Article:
by Dave Medd
October1969, somewhere on the A63
A hard journey I made of it,
leaving the main road utterly
the wrong place, too far south;
accepting all the wrong lifts,
dropped in some pretty mad spots.
And my mate’s voice, over a pint,
chuckling this was all folly.
A darkening story, started out
in light, soon I guessed I’d be travelling
all night, sleeping on verges perhaps.
Pitch dark, but for the legendary stars,
heathen-looking elms on a winter skyline;
flat land drained by dyke and fleet, steeped in
someone else’s language. And by the time
I stumbled on the level crossing, God
I was shattered! Totally misjudged distances
and times between two rivers, yesterdays’ kisses,
eyes through a smeared screen.
He came out, found me lost on the road, miles
from anything like a pub or a girl, wandering
out of the dark. Took me in the signal box
loud with light, a fairground palace of brilliants.
Thermos tea, hot, dark, sweet as a drug,
jammed paper cork stopper, tight as a vaguely illicit
hug. And a long, old railway, leather bench,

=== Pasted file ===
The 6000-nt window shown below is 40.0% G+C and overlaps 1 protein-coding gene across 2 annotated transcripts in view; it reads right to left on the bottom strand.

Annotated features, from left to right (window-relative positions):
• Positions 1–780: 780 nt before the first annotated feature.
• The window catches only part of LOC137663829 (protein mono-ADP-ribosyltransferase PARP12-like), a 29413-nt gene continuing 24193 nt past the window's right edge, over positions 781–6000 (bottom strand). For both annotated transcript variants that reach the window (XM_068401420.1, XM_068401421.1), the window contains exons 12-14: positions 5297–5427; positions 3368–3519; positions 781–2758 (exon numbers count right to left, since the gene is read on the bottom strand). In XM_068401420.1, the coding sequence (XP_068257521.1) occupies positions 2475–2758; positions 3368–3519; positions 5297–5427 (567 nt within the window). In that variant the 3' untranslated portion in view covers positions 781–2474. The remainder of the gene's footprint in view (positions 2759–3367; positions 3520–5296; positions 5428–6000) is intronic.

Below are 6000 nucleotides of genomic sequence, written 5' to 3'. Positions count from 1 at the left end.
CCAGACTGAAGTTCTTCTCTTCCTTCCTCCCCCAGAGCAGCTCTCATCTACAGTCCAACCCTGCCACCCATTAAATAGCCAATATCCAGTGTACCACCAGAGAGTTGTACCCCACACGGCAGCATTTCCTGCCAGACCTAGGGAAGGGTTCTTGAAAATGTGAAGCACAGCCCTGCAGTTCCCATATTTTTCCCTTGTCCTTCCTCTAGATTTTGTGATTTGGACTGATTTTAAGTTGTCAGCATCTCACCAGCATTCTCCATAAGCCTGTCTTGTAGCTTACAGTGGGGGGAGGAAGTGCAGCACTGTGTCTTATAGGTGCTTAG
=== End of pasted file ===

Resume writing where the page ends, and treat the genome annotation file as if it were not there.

draped in a rug, where I could have slept but
where was I going? A train was due. He’d close
the gates too soon, maybe we’d catch us a wagon
bound for the docks. He wouldn’t refuse. The guy
took me all the way, well Hopewell Road end,
twenty-five moments from home.
All this was a long time ago, I remember;
probably dead now, my crossing keeper;
I wonder though, was I unique, or did he
often lift up wanderers out of the dark,
give them his tea and a bed and did he
remember? Or is it just me? Too far down
the wrong road, too many stops, imperfect beginnings?
I’d be glad of another lift now, hoping
for words to recall how, just when you think
you’re up the creek, you come to a crossing and
up pops the signalman.
Dave Medd was born in Hull in 1951. In 1965 he discovered folk music, Bob Dylan and Dylan Thomas, since when he has been writing poems. His work has been published in Outposts, Orbis, Dream Catcher, The Coffee House and Obsessed With Pipework. He now lives and writes in Northumberland.